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ADH: To excise or not to excise, that is the question

Published:November 11, 2022DOI:https://doi.org/10.1016/j.amjsurg.2022.10.055
      In this issue of AJS, Estrada et al. reported oncologic safety of active monitoring (AM) of atypical ductal hyperplasia (ADH) in retrospective study including 111 patients from 10/2015 to 03/2020.

      Estrada J, Larson KE, Kilgore LJ, et al. Safety of de-escalation of surgical intervention for atypical ductal hyperplasia on percutaneous biopsy: one size does not fit all. Am J Surg. 2022 Sep 24:S0002-9610(22)00593-1.

      This study is an important contribution to our understanding of AM for ADH, complementing the works from two other institutions, The University of Texas MD Anderson Cancer Center (MDACC) and the Mayo Clinic, which have reported on the safety of this approach.
      • Nguyen C.V.
      • Albarracin C.T.
      • Whitman G.J.
      • Lopez A.
      • Sneige N.
      Atypical ductal hyperplasia in directional vacuum-assisted biopsy of breast microcalcifications: considerations for surgical excision.
      • Menen R.S.
      • Ganesan N.
      • Bevers T.
      • et al.
      Long-term safety of observation in selected women following core biopsy diagnosis of atypical ductal hyperplasia.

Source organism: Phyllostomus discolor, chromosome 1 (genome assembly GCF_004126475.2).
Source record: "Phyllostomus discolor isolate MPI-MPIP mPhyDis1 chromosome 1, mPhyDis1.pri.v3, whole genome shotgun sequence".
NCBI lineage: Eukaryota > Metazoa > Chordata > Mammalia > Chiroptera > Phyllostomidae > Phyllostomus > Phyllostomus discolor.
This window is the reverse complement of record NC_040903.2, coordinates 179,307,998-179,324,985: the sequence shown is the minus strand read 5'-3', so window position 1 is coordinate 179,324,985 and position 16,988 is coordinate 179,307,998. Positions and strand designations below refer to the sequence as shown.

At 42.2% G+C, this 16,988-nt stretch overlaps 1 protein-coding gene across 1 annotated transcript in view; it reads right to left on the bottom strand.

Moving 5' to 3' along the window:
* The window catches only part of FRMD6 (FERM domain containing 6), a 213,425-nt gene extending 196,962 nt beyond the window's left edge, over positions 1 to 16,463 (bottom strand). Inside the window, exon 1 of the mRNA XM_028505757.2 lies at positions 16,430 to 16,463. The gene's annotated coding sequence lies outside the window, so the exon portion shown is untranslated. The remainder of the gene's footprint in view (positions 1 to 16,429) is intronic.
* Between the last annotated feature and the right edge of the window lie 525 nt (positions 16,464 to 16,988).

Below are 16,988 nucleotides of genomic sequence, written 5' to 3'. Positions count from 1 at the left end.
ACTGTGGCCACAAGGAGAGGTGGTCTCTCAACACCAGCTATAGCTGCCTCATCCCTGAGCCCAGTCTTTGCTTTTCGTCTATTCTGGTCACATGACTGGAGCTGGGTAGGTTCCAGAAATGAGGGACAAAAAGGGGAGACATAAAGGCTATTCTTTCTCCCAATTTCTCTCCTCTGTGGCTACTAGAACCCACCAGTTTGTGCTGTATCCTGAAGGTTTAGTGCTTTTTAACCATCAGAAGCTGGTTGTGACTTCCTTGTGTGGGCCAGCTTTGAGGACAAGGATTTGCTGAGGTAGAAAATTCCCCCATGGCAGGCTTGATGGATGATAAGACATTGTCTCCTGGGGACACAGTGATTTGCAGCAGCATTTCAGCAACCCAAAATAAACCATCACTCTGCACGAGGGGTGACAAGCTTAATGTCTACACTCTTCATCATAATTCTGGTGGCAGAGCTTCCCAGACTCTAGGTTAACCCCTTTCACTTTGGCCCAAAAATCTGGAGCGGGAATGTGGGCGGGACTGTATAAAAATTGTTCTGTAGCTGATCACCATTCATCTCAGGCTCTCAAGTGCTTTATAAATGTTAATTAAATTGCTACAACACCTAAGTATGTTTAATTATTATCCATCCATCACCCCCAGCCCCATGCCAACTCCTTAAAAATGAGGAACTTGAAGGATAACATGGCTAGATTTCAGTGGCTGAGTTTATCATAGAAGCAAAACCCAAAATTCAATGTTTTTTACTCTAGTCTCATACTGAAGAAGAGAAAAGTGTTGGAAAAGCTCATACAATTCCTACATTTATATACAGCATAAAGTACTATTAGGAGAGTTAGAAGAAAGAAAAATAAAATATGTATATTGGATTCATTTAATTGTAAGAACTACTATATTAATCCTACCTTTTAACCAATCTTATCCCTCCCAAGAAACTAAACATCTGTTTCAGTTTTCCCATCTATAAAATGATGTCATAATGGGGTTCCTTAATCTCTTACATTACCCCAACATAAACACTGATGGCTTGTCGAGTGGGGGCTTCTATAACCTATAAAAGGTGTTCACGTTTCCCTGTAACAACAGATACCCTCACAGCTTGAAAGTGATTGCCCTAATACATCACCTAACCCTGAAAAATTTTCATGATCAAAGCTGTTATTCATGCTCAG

• Peña A.
      • Shah S.S.
      • Fazzio R.T.
      • et al.
      Multivariate model to identify women at low risk of cancer upgrade after a core needle biopsy diagnosis of atypical ductal hyperplasia.
      The current guidelines including National Comprehensive Cancer Network (NCCN) and the American Society of Breast Surgeons (ASBrS) recommends surgical excision for most cases of ADH.
      • Bevers T.B.
      • Ward J.H.
      • Arun B.K.
      • et al.
      Breast cancer risk reduction, version 2.2015.
      ,

      Consensus Guideline on Concordance Assessment of Image-Guided Breast Biopsies and Management of Borderline or High-Risk Lesions. :12.

      However, Estrada et al. demonstrated that AM is a safe alternative to surgical excision for a select subgroup of patients with ADH by showing that there were no missed malignancies at the site of ADH in patients who met low-risk criteria. The study from MDACC, showed upgrade to malignancy ranged from 0%, in a 2011 study that included 19 patients, to 5.6%, in a 2017 study that included 50 patients.
      • Nguyen C.V.
      • Albarracin C.T.
      • Whitman G.J.
      • Lopez A.
      • Sneige N.
      Atypical ductal hyperplasia in directional vacuum-assisted biopsy of breast microcalcifications: considerations for surgical excision.
      ,
      • Menen R.S.
      • Ganesan N.
      • Bevers T.
      • et al.
      Long-term safety of observation in selected women following core biopsy diagnosis of atypical ductal hyperplasia.
      Similarly, Pena et al. found an upgrade rate of 4.9% for their patients who met low-risk criteria.
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        Multivariate model to identify women at low risk of cancer upgrade after a core needle biopsy diagnosis of atypical ductal hyperplasia.
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